Residents: Princeton tree ordinance either inadequate or not enforced

The roots of a maple tree that straddles two properties on Hawthorne Avenue.

On paper, the municipality of Princeton’s policy for preserving shade trees sounds good. But for at least one resident, the policy has been worthless in practice when it comes to a local developer’s activities.

Hawthorne Avenue resident Galina Chernaya has been trying to protect her mature shade trees from being destroyed ever since she found out a developer received approvals to tear down the house next to her property this winter.

In January, Chernaya met with Princeton mayor Liz Lempert to find out what could be done to protect the maple trees, which are located  on the border of 260 Hawthorne Avenue, a neighboring property that was bought by RB Homes.  Four trees straddle the property line and one tree is totally on her property, Chernaya said. The developer contends that all of the trees are on the property the developer owns. The plans for the property can be viewed online here.

A pink surveyor mark shows the property border between the two properties that the trees straddle.

Chernaya said she was assured that there was a protocol that must be followed before trees are removed on the other property or work is done near the roots of the trees on or near the property line. In a Jan.26 email, Lempert told Chernaya there is a municipal tree protection zone for tree roots, and that the tree root system would have to be preserved by the developer. “This would directly affect any grading changes (trenching or additional soil added) in the tree protection zone,” Lempert wrote. Chernaya was relieved. Later it was also her understanding that a fence would have to be placed about six feet from the trees before the excavation of the property began.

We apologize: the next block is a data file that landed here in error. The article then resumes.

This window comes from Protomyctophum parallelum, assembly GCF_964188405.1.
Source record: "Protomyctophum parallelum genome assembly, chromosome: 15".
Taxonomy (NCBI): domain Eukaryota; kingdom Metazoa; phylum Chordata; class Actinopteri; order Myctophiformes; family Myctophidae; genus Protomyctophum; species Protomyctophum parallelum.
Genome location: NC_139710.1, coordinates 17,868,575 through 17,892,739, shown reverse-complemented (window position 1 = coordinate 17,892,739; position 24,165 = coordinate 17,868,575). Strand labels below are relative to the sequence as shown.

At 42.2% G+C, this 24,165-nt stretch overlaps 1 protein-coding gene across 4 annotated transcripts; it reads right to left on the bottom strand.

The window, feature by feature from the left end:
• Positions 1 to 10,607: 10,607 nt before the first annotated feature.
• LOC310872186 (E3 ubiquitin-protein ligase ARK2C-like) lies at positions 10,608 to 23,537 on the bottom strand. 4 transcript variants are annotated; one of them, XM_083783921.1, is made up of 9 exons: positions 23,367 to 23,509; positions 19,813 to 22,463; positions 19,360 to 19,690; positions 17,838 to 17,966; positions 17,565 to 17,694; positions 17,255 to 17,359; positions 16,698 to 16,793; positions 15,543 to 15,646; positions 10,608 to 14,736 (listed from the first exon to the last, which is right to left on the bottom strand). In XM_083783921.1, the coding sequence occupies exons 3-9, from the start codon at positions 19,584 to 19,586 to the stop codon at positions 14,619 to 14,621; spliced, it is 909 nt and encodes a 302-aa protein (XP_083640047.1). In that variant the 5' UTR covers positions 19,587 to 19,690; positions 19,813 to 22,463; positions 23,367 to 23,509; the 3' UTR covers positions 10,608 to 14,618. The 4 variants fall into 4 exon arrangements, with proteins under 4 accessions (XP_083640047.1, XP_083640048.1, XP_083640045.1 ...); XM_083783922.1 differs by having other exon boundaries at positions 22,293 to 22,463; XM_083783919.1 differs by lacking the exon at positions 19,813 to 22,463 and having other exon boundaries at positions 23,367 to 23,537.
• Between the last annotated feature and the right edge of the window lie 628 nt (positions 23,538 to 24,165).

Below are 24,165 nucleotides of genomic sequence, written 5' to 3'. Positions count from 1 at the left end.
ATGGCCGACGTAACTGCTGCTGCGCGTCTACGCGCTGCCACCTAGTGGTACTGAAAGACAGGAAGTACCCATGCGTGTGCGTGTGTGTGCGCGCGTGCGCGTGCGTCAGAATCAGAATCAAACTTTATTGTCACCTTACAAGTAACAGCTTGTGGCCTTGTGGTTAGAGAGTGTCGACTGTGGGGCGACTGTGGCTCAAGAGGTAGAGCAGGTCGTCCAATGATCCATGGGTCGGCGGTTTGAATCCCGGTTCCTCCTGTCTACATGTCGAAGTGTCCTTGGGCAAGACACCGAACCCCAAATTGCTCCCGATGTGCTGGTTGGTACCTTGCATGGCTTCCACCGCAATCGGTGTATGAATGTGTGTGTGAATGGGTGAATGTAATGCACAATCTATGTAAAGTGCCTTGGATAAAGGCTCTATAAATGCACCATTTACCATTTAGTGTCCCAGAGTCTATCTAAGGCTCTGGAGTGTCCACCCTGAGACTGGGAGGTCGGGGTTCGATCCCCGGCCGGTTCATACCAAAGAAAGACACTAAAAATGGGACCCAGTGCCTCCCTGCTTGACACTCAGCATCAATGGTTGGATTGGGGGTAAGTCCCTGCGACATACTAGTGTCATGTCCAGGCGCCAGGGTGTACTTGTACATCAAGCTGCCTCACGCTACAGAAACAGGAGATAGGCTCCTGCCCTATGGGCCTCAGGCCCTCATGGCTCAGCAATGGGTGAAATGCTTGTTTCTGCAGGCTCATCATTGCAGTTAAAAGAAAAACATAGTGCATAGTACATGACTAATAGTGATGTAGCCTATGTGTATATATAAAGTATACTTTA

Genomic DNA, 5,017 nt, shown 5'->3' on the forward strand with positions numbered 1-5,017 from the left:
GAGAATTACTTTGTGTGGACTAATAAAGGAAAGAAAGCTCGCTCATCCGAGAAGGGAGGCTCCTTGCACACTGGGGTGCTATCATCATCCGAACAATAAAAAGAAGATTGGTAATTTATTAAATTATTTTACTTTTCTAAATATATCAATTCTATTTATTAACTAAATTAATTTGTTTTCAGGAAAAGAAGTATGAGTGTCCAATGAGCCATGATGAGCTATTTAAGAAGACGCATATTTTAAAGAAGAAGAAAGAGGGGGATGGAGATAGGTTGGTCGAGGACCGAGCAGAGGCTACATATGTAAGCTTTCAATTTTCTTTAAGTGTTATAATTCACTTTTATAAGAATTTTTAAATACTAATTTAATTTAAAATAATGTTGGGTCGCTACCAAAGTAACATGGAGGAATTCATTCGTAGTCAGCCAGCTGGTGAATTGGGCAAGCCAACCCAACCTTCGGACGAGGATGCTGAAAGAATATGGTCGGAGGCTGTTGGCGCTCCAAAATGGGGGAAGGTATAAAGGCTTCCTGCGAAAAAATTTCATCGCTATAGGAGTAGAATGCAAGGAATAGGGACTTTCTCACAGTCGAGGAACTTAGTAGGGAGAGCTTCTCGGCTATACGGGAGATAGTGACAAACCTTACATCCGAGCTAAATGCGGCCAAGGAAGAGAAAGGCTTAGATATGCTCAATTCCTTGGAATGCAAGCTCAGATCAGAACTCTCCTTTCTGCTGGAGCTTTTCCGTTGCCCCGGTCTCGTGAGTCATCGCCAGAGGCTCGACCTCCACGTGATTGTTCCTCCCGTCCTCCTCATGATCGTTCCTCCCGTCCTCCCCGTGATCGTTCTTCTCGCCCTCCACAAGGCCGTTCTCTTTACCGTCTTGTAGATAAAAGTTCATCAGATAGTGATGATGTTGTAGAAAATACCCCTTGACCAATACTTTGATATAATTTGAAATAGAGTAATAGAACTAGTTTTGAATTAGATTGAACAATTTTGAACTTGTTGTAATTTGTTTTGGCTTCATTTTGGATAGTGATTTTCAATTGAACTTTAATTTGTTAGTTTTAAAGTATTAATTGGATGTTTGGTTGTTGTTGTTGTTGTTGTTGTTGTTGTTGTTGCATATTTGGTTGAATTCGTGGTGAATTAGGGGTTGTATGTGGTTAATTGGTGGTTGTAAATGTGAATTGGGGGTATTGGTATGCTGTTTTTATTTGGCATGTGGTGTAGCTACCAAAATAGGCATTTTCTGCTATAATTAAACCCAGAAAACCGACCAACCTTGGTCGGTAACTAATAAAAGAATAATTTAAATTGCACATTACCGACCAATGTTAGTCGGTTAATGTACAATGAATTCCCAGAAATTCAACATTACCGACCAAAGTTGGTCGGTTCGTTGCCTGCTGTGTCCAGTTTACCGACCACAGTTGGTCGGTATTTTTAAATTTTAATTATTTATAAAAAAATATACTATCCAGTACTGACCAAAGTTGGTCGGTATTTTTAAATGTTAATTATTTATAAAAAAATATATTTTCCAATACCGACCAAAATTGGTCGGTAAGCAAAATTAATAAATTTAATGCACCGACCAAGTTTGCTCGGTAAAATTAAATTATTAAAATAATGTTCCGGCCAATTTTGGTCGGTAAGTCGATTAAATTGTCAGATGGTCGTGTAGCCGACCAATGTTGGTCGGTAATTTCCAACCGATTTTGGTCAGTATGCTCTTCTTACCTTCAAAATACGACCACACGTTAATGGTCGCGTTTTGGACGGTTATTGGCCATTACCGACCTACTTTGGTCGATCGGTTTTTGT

But then on June 3, to Chernaya’s shock, many of the roots of the trees were chopped off during the excavation of the neighboring property. Three trees were also removed from the developer’s property, even though the neighbors were not notified prior to the removal as the municipal ordinance calls for. A demolition permit checklist dated April 10 showed that an official had checked off “tree protection installed and inspected” prior to issuing a demolition permit. There was no fence at the time that the tree roots were cut, however. The fence was added later, after Chernaya complained.

Some Hawthorne Avenue residents who witnessed the process have pointed out that the municipality’s tree protection ordinance is either inadequate, or proper procedures were not followed by officials, or the ordinance was disregarded by the developer, in which case a fine should be levied.